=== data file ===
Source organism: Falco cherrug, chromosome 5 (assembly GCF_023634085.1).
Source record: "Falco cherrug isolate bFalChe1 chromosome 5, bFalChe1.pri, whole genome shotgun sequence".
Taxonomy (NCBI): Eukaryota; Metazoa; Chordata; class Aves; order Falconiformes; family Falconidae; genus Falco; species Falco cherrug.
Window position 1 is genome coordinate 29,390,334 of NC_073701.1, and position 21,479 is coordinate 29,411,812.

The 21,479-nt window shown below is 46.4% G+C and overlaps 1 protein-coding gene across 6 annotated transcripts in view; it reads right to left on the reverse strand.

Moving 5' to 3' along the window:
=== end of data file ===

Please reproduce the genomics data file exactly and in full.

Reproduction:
Source organism: Falco cherrug, chromosome 5 (assembly GCF_023634085.1).
Source record: "Falco cherrug isolate bFalChe1 chromosome 5, bFalChe1.pri, whole genome shotgun sequence".
Taxonomy (NCBI): Eukaryota; Metazoa; Chordata; class Aves; order Falconiformes; family Falconidae; genus Falco; species Falco cherrug.
Window position 1 is genome coordinate 29,390,334 of NC_073701.1, and position 21,479 is coordinate 29,411,812.

The 21,479-nt window shown below is 46.4% G+C and overlaps 1 protein-coding gene across 6 annotated transcripts in view; it reads right to left on the reverse strand.

Moving 5' to 3' along the window: